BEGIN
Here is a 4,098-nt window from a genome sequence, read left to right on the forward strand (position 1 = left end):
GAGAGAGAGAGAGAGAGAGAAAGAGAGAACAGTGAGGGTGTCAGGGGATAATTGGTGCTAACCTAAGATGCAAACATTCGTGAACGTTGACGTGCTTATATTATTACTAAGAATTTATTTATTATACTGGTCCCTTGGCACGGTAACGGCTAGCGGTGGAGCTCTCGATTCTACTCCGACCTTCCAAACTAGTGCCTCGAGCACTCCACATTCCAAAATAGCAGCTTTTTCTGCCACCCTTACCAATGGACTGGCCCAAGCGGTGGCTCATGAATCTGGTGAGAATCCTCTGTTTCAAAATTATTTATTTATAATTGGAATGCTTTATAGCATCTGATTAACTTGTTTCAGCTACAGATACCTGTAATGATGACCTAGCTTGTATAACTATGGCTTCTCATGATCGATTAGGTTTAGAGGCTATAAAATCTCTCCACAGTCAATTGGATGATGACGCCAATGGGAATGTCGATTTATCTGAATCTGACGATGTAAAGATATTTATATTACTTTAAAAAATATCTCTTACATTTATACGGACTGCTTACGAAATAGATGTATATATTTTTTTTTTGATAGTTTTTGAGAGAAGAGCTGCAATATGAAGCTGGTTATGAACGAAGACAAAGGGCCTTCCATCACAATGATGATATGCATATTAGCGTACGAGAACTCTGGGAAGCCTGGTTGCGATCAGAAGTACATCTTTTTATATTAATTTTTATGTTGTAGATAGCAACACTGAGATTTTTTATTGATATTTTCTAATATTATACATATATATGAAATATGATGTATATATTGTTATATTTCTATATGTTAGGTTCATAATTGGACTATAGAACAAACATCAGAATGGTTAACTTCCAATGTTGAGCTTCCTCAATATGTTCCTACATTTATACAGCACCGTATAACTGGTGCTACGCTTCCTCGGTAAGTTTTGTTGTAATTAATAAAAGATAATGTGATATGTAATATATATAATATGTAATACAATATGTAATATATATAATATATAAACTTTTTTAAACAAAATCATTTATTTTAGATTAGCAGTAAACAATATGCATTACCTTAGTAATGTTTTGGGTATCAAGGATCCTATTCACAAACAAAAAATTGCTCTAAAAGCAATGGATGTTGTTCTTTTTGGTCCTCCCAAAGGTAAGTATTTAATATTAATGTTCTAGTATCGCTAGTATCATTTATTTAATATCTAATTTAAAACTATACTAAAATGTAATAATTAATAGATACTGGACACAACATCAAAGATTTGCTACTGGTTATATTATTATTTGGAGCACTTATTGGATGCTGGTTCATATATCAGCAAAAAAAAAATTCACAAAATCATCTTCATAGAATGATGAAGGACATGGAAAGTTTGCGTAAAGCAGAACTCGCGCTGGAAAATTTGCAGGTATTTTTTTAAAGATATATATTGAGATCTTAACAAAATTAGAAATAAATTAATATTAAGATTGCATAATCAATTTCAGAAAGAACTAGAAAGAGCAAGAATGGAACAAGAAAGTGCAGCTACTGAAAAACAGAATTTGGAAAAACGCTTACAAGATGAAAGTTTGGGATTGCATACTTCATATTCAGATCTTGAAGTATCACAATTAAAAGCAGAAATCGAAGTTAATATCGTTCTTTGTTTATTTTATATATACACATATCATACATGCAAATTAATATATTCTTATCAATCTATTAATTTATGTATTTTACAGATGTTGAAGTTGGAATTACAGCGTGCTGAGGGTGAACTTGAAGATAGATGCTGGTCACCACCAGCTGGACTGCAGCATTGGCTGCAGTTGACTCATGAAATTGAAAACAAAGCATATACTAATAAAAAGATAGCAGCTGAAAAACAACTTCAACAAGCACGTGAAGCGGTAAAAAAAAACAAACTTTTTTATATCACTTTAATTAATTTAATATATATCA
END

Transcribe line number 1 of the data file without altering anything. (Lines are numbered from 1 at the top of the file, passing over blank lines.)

Here is a 4,098-nt window from a genome sequence, read left to right on the forward strand (position 1 = left end):